Benjamin Graham had spent most of his teaching life preaching the values of thrift and finding good bargains. In his class lectures, he gave the prototypical explanation of value investing by saying it's about "finding dollar bills trading for fifty cents." This phrase became more than a pithy saying to his star protégé, Warren Buffett, and Buffett attributed the success of his partnership (which earned 29.5% annually from 1957 to 1969) to Graham's insistence on bargain hunting. With this in mind, it may come as a surprise that Graham's advice to the typical investor paid little heed to the maximization of value by finding the best margin of safety.
In his legendary work The Intelligent Investor, Graham attempted to answer the question whether folks should try and build up cash positions and wait for a particularly cheap opportunity to make an investment, or invest in the stock market as funds became available. On page 206 of The Intelligent Investor, Graham offered this advice:
It is far from certain that the typical investor should regularly hold off buying until low market levels appear, because this may involve a long wait, very likely the loss of income, and the possible missing of investment opportunities. On the whole it may be better for the investor to do his stock buying whenever he has money to put in stocks, except when the general market level is much higher than can be justified by well-established standards of value. If he wants to be shrewd he can look for the ever-present bargain opportunities in individual securities.
Not everyone agrees with this Benjamin Graham recommendation. Charlie Munger, the Vice Chairman of Berkshire Hathaway (BRK.B) and one of my investing heroes, said that most of his best investments have come when he was able to patiently sit on capital and then make heavy investments into excellent companies when they reach that "once in a decade or so" valuation level. Personally, I tilt in Munger's direction.
But I think Graham's advice is particularly useful to investors that are able to invest in their 401ks. For such an investor, the best thing is to increase the savings rate to a meaningful amount, reap the benefits of tax-deferred investing, and receive a company match if applicable. Right now, the index components of the S&P 500 are trading at around 18x earnings. That could indicate a modest overvaluation if there is a return to the historical valuation of 15-16x earnings. If you're dealing with retirement accounts, the tax deferred nature of the compounding more than offsets whatever modest headwind you would experience by dealing with slight overvaluation.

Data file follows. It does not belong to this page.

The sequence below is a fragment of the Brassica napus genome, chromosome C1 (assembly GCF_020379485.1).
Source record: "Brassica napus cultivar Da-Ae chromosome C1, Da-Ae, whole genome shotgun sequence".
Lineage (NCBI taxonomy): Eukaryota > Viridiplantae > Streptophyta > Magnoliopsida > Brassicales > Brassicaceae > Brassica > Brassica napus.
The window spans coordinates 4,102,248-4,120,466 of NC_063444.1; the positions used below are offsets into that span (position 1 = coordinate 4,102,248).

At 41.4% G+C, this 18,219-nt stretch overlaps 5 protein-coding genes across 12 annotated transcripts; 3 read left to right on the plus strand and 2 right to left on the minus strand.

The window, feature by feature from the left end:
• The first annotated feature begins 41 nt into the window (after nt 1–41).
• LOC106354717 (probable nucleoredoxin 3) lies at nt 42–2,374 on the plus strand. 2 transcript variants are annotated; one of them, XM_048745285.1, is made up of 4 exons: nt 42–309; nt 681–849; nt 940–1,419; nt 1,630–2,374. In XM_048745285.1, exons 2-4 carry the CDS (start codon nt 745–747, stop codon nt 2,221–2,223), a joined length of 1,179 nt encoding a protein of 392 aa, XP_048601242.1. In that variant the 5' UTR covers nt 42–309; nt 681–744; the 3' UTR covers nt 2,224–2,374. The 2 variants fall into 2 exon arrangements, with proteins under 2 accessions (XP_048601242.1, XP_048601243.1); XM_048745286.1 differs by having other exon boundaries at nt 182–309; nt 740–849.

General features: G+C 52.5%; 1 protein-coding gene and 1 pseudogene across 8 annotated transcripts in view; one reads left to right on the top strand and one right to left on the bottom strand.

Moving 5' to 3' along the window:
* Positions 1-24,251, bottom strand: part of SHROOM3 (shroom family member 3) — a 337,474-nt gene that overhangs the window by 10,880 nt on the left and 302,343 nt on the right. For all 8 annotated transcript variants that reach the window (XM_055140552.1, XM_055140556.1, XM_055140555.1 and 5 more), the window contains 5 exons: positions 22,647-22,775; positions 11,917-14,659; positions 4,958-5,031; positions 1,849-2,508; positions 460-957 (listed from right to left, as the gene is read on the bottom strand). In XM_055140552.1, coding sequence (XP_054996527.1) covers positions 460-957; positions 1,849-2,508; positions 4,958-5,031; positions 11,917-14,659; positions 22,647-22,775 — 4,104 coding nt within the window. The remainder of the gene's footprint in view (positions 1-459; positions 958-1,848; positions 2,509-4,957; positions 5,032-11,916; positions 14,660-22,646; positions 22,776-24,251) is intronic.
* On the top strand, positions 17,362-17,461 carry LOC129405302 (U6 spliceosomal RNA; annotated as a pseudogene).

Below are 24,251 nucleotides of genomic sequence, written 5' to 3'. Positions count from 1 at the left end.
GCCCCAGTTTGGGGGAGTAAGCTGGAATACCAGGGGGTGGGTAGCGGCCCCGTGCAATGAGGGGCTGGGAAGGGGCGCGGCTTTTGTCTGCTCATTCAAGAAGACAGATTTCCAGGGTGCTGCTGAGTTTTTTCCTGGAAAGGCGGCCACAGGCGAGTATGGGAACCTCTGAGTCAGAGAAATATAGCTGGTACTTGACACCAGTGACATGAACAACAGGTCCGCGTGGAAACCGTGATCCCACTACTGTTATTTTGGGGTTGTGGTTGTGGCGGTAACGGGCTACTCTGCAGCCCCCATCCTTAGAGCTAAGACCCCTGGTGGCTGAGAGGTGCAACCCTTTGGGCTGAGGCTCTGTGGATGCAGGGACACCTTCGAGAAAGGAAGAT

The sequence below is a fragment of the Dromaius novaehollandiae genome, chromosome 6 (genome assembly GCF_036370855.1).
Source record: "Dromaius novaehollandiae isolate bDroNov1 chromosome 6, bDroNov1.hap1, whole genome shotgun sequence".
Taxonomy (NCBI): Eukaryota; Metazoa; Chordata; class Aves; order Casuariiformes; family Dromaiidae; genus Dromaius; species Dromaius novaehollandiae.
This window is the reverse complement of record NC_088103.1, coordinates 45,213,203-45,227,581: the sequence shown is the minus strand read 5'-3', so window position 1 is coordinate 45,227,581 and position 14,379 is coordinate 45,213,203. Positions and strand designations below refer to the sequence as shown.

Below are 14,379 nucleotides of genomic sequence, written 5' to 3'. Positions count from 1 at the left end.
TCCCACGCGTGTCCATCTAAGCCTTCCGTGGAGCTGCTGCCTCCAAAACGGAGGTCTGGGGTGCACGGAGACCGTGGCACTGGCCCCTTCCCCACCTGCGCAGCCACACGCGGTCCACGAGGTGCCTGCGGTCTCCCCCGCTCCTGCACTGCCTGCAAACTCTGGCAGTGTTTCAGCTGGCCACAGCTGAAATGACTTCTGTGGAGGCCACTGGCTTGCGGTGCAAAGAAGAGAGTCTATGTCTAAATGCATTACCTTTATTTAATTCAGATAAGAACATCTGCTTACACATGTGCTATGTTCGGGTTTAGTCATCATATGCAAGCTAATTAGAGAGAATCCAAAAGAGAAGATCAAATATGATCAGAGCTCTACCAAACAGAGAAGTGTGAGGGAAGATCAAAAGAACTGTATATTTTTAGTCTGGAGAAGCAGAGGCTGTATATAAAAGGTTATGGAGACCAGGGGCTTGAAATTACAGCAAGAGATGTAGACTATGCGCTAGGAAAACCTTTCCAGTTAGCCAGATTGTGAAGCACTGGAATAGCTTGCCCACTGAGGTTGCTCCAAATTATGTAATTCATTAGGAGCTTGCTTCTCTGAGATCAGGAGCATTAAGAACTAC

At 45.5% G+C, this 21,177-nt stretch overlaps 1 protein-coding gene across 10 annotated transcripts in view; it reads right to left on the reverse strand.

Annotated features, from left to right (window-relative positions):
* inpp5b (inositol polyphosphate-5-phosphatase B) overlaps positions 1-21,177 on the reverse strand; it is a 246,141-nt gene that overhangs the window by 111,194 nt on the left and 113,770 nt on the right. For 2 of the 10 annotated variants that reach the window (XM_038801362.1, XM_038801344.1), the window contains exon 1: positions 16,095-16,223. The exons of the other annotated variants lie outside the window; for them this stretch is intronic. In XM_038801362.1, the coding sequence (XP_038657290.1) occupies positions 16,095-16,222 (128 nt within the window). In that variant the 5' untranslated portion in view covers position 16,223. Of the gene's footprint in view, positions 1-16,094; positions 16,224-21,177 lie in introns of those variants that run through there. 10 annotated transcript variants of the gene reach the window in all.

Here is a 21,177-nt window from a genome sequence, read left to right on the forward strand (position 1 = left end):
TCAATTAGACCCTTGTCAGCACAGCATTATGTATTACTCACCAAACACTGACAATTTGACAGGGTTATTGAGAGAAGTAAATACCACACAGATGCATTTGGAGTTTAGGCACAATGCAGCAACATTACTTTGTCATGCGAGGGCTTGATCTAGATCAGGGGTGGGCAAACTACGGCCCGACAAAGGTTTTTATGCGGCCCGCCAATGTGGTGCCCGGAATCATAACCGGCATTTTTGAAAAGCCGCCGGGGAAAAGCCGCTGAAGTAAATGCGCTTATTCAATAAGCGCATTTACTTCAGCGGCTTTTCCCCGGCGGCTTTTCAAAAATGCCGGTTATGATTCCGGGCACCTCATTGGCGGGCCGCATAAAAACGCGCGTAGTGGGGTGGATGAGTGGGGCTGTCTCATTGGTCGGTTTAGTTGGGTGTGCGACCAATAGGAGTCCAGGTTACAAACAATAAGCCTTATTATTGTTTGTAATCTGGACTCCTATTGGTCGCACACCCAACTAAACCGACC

Graham's advice follows the line of thinking that suggests the pursuit of the perfect is the enemy of the good. You're not going to get burned socking away money in an S&P 500 index fund at 18x earnings and letting it compound for decades beyond Uncle Sam's reach. Rather, it is paying 25-30x earnings for broad market indices that can get you into some trouble.
Additionally, there is another appeal to following Graham's advice and applying it to an index strategy within a retirement account at this time. Namely, not all valuations in the market are similar. Companies like IBM (IBM) and Wells Fargo (WFC) are much cheaper than Brown-Forman (BF.B) and Hershey (HSY) using traditional and historical pricing metrics like P/E ratios and book value, and by using an index fund, you can achieve blended returns that have the overvaluations in some areas of the market balanced by the undervaluations in other areas of the market.
While I believe that Benjamin Graham's advice is best suited for investors considering owning index funds within a retirement account, Graham himself was speaking within the context of individual stocks. The main reason he argues why investors should invest as funds become available is because "this may involve a long wait, very likely the loss of income, and the possible missing of investment opportunities."
Right now, Royal Dutch Shell (RDS.B) trades at $67 per share. The company earns about $8.50 per share. That's a P/E ratio below 8x earnings. Sure, it could be cheaper. But nevertheless, you get a $3.44 annual dividend. You could drive yourself crazy waiting for a lower price, or you could take the 5% starting dividend and buy an ownership stake in a firm that is projected to increase earnings to $11.00 per share in 2016. Make a determination about whether that prediction is realistic, then determine whether that would be a satisfactory result given your own evaluation of your opportunity costs, and if you answer both questions yes, you can make your purchase and go about life as the $0.86 per share dividend check shows up every three months (and, if history and earnings are any indication, will continue to grow).
Obviously, we are all interested in acquiring the most value (however we may measure that) for each dollar that we deploy into our investments. People like Charlie Munger wait for opportunities to become very attractive before they make their move. But the logic of what Benjamin Graham said on page 206 of The Intelligent Investor deserves consideration as well. It can be easy to look back with nostalgia at the prices in 2008 and 2009 and then swear off making additional purchases at this time. Although he did not intend this, Graham's advice seems particularly relevant for investors that have index fund options with their retirement accounts. The slight overvaluation of the market today will barely be a blip on the screen 10-20 years from now. There's no reason to stop plowing money into your retirement accounts. Graham was on to something when he said that, for the most part, money should be deployed as money becomes available.